A salient feature of professional baseball is the absence of minority members serving in managerial positions. Traditionally, it has been argued that minority players did not occupy the playing positions from which managers were generally recruited, thus accounting for their lack of career mobility in baseball. However, examination of the distribution of minority players in major league baseball reveals that they generally appear in high interactor positions in proportion to their general percentage representation among all players. Although managers continue to be selected from high interactor positions, minority players are disregarded by ownership for managerial selection. This study generates an expected frequency of minority representation among managers, based on the positions from which managers are selected and the proportion of minority players occupying those positions.
Mara Simon and Laura Azzarito
Ethnic minority female physical education (PE) teachers who work in predominantly White schools may face multiple, intersecting forms of oppression due to inherent underlying notions of whiteness, which position the embodiment of a racialized identity as “other” ( Burden, Harrison, & Hodge, 2005
Elizabeth Lorenzo, Jacob Szeszulski, Michael Todd, Scherezade K. Mama and Rebecca E. Lee
, low levels of high-density lipoproteins, hypertriglyceridemia, and prediabetes. 4 Across all adult age groups, racial/ethnic minority women are disproportionately affected by cardiometabolic syndrome compared with non-Hispanic white women, with prevalence of cardiometabolic syndrome exceeding 50
Seung Ho Chang, Kyungun Kim, Jihyun Lee and Sukho Lee
aged 2–19 years between 1999 and 2014. 4 Eliminating the health disparities is addressed as one of the goals of Healthy People 2010. PA behaviors among low-income and ethnic minority (LIEM) children and youths must be addressed as obesity and sedentary lifestyles in childhood frequently track into
, Schipper van Veldhofen, Hartill, & Van Den Eede, 2015 ). In addition to gender, individuals belonging to gender and sexual minorities (GSMs) are at increased risk for sexual harassment in general. GSM refers to a population of people whose gender identity (i.e., felt, inherent sense of gender) or gender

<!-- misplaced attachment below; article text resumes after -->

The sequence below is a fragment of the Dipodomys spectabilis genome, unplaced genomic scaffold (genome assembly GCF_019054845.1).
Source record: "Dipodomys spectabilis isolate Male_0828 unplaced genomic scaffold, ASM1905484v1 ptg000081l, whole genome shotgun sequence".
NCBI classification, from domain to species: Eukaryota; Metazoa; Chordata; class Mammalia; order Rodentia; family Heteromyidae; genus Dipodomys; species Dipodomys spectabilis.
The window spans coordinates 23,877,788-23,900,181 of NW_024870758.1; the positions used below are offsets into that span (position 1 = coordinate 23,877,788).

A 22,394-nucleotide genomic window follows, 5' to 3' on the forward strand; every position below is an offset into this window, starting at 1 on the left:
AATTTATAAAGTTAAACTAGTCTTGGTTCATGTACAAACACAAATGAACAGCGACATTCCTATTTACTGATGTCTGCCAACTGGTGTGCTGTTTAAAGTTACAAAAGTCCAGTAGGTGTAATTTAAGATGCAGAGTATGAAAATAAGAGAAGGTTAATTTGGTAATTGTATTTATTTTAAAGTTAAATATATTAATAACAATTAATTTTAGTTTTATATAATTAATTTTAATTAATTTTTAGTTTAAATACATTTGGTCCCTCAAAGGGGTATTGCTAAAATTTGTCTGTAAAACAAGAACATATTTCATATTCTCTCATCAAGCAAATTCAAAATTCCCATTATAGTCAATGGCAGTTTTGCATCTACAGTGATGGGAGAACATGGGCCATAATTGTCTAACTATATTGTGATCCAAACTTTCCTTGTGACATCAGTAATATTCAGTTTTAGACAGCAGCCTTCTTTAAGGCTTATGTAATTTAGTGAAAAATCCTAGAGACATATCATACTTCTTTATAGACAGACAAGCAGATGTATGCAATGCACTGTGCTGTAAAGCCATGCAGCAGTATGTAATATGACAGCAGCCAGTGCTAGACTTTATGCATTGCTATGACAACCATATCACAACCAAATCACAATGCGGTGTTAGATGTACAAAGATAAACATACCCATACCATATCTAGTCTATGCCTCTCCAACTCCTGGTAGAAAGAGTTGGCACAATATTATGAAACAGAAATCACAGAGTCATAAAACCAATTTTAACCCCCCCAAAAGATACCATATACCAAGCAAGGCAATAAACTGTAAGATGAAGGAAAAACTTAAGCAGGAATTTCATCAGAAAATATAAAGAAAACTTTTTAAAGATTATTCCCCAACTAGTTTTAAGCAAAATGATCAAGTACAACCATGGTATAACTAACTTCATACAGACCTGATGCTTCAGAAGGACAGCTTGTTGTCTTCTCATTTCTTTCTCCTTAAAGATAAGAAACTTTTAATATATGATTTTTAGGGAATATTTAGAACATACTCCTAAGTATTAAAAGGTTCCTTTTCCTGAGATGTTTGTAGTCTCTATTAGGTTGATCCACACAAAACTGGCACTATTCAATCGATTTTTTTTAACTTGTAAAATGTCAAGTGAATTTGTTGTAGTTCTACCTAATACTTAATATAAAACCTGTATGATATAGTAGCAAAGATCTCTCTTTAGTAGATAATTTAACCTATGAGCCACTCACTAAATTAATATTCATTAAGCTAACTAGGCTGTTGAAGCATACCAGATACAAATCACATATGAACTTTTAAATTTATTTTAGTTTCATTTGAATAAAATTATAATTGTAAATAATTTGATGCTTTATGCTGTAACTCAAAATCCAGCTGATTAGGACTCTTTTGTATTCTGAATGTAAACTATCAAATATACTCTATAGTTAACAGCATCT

Thomas L. McKenzie, Barbara Baquero, Noe C. Crespo, Elva M. Arredondo, Nadia R. Campbell and John P. Elder
Understanding home environments might shed light on factors contributing to reduced physical activity (PA) in children, particularly minorities. Few studies have used microlevel observations to simultaneously assess children’s PA and associated conditions in homes.
Trained observers assessed PA and associated physical and social environmental variables in the homes of 139 Mexican American children (69 boys, 70 girls; mean age = 6 years) after school.
Children spent most time indoors (77%) and being sedentary (74%). Reduced PA was associated with viewing media, being indoors, and parents being present. Increased PA was associated with prompts for PA and other children being present. PA prompts differed by child gender and location and prompter age status.
Children are frequently sedentary at home. Microlevel observations showed PA is associated with potentially modifiable social and physical factors, including spending time outdoors. Studies to determine whether interventions on these correlates can improve children’s PA are needed.
Mark A. Grey
This article considers the role of sports in relations among immigrant and established-resident minority and Anglo students in Garden City, Kansas, High School. Sports activities form the most direct link between the school and community, and many Garden City residents consider sport to be one of the school’s most important functions. Many perceive sports, particularly football, as a catalyst for successful academic school years. However, emphasis on student participation in sport works to alienate those who do not take part. Student participation in established sports and other school activities is encouraged under the pretext that students will more readily establish an identity with the school. Because most immigrant and many other minority students are not involved in established American sports, and do not even attend games, they risk being perceived as unwilling to assimilate on “American” terms, and they are generally given lower status in the school’s social hierarchy.